6206; Cultural:
(i), (ii), (vi)
1260 ha 2017 The historical city of Yogyakarta is a traditional Javanese city founded in 1756 by Pangeran Mangkubumi or the first Sultan Hamengkubuwana as the centre of the Sultanate of Ngayogyakarta Hadiningrat (henceforth: Kasultanan Yogyakarta). Distinct from other Javanese city, the city centre was designed based on specific Javanese cosmology and philosophy as manifested in its location and plan. The location of Yogyakarta city was deliberately chosen to precisely reflect microcosmos, whereas the plan of the city centre was drawn up based on the Javanese philosophy regarding the nature of human destiny. Accordingly, every component of the historical city centre of Yogyakarta has its own philosophical meaning. [23]
Kebun Raya Bogor A botanic garden, with a fountain at the center. Bogor, West Java
6°36′13.28″S 106°48′17.6″E / 6.6036889°S 106.804889°E / -6.6036889; 106.804889 (Kebun Raya Bogor)
6353; Cultural:
(ii), (iv)
75.4 ha 2018 Kebun Raya Bogor or Bogor Botanic Gardens (BBG) is an ex situ conservation area located in the administrative area of Bogor City, West Java Province, Indonesia. Area of BBG was 75.4 ha. Bogor Botanical Garden is at N 6º35‟32.78" S 6º36‟13.28" W 106º47‟36.72" E 106º48‟17.6". Bogor Botanic Gardens is one of the plant conservation areas that became important evidence in the historical development of science in Indonesia. There are more than 24 research institutions on natural sciences directly and directly established by Bogor Botanic Gardens located in Buitenzorg/Bogor. In the beginning the establishment of Bogor Botanic Gardens was intended as a place of acclimatization of plant species originating from foreign countries that have high economic value. Now, Bogor Botanic Gardens not only conserve the types of economic value, but also conserve the species of plants that are rare, endemic, scientific value and have the potential to be developed from the entire tropics. Collection of plants arranged in the form of blocks and grouped by taxonomic and thematic classification pattern. [24]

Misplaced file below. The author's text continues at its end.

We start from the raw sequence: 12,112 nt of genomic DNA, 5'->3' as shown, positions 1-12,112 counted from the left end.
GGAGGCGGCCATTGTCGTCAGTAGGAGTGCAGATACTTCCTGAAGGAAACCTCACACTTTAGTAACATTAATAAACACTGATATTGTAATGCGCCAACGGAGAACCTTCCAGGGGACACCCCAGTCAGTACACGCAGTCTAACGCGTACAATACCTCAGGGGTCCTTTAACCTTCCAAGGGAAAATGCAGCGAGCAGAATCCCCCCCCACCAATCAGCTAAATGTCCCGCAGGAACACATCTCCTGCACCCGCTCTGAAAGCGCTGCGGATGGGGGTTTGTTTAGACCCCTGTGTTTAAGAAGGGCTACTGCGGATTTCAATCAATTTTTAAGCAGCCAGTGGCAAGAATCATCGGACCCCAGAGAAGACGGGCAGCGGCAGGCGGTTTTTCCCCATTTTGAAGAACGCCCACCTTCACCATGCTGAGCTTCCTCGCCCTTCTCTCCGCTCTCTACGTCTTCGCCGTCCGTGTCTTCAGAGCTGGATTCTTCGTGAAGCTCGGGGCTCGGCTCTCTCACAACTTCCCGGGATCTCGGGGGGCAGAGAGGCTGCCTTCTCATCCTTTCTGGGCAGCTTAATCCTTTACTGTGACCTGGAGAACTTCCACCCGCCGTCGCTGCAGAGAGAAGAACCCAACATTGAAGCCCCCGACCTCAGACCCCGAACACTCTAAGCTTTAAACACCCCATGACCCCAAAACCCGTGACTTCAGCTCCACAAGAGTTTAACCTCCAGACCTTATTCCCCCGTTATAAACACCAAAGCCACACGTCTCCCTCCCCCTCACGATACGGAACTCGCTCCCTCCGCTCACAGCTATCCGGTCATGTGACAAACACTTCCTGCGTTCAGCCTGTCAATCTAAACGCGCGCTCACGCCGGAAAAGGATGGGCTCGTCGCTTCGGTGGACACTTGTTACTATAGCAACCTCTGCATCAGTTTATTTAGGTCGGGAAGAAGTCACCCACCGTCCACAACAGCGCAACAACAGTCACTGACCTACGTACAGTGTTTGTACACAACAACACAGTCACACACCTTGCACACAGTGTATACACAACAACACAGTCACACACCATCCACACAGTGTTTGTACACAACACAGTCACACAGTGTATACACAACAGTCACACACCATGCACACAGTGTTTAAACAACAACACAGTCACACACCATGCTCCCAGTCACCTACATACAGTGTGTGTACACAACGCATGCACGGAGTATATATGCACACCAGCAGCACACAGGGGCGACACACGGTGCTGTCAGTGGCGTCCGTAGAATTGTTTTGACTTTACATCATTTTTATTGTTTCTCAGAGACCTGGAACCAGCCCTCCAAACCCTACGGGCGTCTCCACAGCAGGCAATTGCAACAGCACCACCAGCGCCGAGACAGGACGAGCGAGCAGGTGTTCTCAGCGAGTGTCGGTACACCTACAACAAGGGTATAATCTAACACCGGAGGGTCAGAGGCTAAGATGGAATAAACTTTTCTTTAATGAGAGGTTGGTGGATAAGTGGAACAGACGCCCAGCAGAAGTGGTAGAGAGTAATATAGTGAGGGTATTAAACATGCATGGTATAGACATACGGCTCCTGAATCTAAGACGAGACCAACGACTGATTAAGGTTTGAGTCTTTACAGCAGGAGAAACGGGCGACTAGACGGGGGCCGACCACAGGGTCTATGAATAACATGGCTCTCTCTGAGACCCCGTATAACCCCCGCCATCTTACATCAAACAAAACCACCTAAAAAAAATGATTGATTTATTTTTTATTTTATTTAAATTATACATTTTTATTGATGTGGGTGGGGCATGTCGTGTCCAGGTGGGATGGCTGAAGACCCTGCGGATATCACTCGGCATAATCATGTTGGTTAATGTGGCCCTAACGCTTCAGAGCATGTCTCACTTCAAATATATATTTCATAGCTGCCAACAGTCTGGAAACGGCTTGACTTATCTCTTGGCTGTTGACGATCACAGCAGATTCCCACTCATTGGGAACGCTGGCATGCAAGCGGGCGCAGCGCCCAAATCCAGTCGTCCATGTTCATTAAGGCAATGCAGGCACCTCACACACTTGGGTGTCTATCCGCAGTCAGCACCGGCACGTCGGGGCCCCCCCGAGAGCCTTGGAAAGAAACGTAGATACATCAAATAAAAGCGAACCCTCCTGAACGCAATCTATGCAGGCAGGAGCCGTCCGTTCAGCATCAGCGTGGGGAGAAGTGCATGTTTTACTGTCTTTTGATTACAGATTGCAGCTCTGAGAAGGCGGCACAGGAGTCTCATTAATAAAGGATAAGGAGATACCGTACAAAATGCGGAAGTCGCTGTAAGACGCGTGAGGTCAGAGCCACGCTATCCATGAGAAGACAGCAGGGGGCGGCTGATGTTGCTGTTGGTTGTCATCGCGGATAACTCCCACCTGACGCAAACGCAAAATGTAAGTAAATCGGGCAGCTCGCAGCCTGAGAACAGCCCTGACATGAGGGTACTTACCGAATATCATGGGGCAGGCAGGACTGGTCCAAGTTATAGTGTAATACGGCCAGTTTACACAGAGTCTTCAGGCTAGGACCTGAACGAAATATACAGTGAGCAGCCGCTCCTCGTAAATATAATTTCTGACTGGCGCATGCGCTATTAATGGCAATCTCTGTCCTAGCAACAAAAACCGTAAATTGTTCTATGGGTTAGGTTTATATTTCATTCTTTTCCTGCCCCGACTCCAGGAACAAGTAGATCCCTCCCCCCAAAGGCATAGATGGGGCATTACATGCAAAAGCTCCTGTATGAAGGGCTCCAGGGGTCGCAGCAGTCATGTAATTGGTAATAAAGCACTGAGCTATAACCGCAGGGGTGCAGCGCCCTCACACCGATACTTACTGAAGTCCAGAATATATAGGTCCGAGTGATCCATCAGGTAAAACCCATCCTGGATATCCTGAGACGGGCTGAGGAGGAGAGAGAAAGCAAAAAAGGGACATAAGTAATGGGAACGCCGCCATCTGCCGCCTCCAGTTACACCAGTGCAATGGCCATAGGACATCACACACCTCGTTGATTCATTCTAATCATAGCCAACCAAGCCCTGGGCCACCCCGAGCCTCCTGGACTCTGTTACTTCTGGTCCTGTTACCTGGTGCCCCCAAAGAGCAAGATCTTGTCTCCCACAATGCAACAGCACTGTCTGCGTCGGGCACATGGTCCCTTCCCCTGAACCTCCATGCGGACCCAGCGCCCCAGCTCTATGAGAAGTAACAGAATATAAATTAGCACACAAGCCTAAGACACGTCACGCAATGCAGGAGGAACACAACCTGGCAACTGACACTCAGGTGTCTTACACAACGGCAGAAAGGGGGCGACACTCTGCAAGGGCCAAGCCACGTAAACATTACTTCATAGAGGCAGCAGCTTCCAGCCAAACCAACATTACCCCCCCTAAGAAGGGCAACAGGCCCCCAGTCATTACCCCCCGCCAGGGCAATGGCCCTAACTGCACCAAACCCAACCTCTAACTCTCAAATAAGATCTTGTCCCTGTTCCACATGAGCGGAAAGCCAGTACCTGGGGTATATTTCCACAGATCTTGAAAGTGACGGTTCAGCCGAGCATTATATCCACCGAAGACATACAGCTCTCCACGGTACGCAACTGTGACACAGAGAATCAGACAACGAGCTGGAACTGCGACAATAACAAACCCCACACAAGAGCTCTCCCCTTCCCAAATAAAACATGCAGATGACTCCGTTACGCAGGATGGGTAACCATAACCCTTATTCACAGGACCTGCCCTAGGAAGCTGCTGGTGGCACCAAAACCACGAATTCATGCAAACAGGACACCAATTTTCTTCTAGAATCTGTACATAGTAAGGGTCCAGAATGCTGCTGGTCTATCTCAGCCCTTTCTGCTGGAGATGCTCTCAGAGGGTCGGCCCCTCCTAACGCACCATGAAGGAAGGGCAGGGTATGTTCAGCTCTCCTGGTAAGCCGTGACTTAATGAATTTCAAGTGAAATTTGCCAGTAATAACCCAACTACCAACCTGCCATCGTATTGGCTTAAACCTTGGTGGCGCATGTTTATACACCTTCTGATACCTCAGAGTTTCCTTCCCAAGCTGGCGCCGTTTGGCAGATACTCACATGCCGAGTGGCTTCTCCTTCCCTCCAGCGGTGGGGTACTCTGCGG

Muara Takus Compound Site A lonely square of brown structures. Kampar Regency, Riau
0°20′20″N 100°38′24.62″E / 0.33889°N 100.6401722°E / 0.33889; 100.6401722 (Muara Takus Compound Site)
5464; Cultural:
(i), (iv), (vi)
2009 Muara Takus Site is administratively under the Muara Takus village, in the district of Koto Kampar XIII, which is situated in the Kampar regency of Riau province. The Kampar Kanan river divides Muara Takus into two regions. The river flowing northward forms a parabolic river bend. In the eastern side of the river, there is a small river which is known by the local people as the Umpamo or Limpamo river. The headwaters of this small river is located in the swamp areas in the southeast of Muara Takus and this small river ends in the Kampar Kanan River. The estuary of the Umpamo or Limpamo river is situated exactly at the northernmost curve of the Kampar Kanan River. In the past, a human settlement was situated at the inner side and northern side of the river bend, but more specifically in the eastern side of the river. However, due to the hydro-power electricity plant development project, both sub-village regions were relocated to a new location approximately 1.5 kilometres southwards of the former settlement. [25]
Muara Jambi Temple Compound Entrance to a brown, squared temple. Muaro Jambi Regency, Jambi